The Telegraph
Since 1st March, 1999
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Patient dies after wait in vain for liftman

Calcutta, Feb. 22: Tired of waiting for half-an-hour for the lift operator to turn up, Moumita Kundu climbed a flight of stairs to the X-ray room at SSKM Hospital.

The X-ray over, the 23-year-old asthmatic patient walked down the stairs and was taken to her home at Bhowanipore. Only to be rushed back after 30 minutes — the third time since midnight — and to breathe her last this morning.

Moumita’s family members did not lodge a complaint, but their narration of events brought back into sharp focus the callous work culture that made healthcare the biggest blot on the state government’s record last year.

Moumita was suffering from a severe attack of bronchial asthma and was taken to the hospital a little after midnight with the complaint of breathlessness.

Her breathing was laboured, witnesses said, and she had to be given a shot of cortisone. Her condition improved after being put inside a nebulizer.

Moumita was allowed to go home after being kept under observation for an hour. “Her family — satisfied with the treatment and apparent improvement — said she could be brought back within minutes, if required, as their home was less than a kilometre away,” a doctor said.

A few hours after going home, Moumita’s condition started deteriorating rapidly and she was taken back to the hospital. After medication improved her condition around 4.30 am, she was asked to get an X-ray done on the first floor.

With no operator around, she waited with her relatives near the lift for some time. A half-hour later, there was still no liftman. The relatives then decided to walk Moumita up the stairs to the first floor.

The X-ray was through a little before 6 am and she went back home. But the climb apparently took its toll as she complained of extreme breathlessness again. She was rushed back to the hospital around 6.30 am.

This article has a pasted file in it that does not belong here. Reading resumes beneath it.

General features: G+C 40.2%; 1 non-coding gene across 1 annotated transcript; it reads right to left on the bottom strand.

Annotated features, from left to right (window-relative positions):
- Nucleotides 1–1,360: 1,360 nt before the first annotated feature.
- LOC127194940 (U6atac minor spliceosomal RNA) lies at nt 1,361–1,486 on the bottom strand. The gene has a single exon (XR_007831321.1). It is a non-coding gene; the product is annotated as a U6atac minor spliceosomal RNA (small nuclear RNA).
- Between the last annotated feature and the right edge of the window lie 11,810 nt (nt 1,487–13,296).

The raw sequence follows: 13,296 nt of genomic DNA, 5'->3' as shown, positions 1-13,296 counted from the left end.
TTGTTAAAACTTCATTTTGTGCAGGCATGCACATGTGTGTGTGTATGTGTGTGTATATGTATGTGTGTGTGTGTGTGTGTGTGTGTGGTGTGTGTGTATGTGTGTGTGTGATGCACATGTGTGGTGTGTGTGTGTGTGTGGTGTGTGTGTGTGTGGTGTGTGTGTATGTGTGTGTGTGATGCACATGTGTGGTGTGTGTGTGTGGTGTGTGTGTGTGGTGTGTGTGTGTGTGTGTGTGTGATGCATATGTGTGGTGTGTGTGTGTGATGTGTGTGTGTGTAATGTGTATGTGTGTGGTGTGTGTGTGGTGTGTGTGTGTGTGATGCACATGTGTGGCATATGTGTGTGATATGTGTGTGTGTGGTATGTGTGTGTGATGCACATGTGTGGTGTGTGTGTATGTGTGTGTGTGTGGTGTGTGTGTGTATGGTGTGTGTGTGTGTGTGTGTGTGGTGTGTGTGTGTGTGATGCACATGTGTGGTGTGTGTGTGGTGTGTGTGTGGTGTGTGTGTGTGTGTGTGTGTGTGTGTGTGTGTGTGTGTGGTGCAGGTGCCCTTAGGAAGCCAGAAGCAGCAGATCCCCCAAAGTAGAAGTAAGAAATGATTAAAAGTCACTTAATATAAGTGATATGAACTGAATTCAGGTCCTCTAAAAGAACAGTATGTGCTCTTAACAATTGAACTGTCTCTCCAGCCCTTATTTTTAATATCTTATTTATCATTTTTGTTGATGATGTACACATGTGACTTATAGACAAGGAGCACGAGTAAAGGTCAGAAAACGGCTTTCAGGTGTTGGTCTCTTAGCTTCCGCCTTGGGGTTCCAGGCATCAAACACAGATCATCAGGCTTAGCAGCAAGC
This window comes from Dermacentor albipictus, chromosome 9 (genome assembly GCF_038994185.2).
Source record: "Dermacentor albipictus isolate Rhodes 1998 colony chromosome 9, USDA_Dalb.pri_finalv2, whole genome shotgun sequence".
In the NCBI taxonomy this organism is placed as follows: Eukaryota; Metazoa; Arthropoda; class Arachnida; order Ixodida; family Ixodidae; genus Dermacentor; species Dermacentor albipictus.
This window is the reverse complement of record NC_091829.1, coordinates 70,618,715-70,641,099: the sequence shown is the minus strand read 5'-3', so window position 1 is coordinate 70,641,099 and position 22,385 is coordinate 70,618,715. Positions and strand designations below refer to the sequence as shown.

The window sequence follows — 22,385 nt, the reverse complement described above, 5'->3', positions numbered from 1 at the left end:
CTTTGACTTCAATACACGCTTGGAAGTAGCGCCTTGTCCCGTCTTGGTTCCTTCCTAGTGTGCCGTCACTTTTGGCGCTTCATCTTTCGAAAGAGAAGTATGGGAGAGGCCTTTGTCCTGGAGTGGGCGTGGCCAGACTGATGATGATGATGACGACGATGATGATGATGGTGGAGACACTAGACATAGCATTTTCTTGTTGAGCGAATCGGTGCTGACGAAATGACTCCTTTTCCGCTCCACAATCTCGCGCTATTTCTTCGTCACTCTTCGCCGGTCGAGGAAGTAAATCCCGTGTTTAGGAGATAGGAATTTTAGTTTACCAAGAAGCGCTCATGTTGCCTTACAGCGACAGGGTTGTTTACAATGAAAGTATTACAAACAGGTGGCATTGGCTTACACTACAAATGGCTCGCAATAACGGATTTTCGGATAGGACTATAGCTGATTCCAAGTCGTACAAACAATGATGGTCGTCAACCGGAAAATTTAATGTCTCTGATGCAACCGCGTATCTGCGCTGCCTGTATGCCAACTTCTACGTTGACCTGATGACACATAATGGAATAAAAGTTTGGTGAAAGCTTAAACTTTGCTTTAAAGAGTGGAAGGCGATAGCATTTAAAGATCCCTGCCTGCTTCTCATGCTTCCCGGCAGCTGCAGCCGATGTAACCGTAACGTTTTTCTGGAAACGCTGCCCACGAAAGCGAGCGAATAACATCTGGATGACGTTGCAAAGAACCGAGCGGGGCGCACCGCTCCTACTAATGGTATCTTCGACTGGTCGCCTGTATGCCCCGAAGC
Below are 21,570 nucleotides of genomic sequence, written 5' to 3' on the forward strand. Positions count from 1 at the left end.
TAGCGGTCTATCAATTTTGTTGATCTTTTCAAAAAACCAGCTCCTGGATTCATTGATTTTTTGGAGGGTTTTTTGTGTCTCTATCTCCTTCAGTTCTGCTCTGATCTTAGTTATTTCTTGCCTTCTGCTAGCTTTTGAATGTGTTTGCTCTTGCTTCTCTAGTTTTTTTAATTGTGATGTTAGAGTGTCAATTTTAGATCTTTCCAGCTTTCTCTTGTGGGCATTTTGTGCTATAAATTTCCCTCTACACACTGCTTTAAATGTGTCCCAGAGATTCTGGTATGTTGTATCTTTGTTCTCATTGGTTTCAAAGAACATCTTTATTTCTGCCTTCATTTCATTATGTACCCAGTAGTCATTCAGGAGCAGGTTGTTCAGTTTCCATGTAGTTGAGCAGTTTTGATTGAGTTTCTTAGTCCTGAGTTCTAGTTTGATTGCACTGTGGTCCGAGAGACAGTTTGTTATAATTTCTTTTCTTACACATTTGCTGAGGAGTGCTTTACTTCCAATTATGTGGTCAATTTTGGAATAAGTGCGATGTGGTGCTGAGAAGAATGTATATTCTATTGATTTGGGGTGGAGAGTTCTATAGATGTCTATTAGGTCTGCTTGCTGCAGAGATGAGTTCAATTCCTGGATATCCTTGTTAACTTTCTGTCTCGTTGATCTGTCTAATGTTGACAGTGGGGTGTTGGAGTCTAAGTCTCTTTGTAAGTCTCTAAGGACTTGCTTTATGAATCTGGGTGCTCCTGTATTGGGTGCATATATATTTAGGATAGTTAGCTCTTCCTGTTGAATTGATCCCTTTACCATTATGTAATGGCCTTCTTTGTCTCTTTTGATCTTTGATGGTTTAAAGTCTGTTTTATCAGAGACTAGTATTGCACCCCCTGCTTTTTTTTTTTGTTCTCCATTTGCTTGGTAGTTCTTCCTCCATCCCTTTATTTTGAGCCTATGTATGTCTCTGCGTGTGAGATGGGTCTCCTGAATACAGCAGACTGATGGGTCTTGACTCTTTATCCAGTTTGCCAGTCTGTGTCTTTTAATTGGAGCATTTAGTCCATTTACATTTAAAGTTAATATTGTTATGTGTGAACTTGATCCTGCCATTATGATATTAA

She died 10 minutes later.

The superintendent of the state-run hospital, Santanu Tripathi, has summoned the liftman — supposed to be on duty on Sunday morning — and his superiors in the public works department unit (electrical) posted at the hospital on Monday to seek an explanation.

“We will not allow this to go unpunished,” Tripathi said. “The sternest possible action will be taken against the guilty.”

But health department officials said the superintendent’s powers are “limited”. “The super can take no action against the liftman,” an official said, because he would have to route his “action” through the department (in this instance the PWD) to which the operator concerned was affiliated.

“This problem exists in every hospital and the administration knows everything but cannot do anything because of procedural complications,” the official said.

Unionised indiscipline — a recurring problem in most state-run hospitals — has been held responsible for the appalling state of the public healthcare system in Bengal. Last year, a few NRS Medical College doctors had lodged a complaint after they were beaten up for protesting against a liftman who would not work.

Stung by an uproar over deaths due to negligence in government hospitals, the administration had taken some measures, including replacing the SSKM head and purging the premises of union offices.

But the clean-up has run into rough weather with political leaders, mainly from the Trinamul Congress, gearing up for a showdown with the government.

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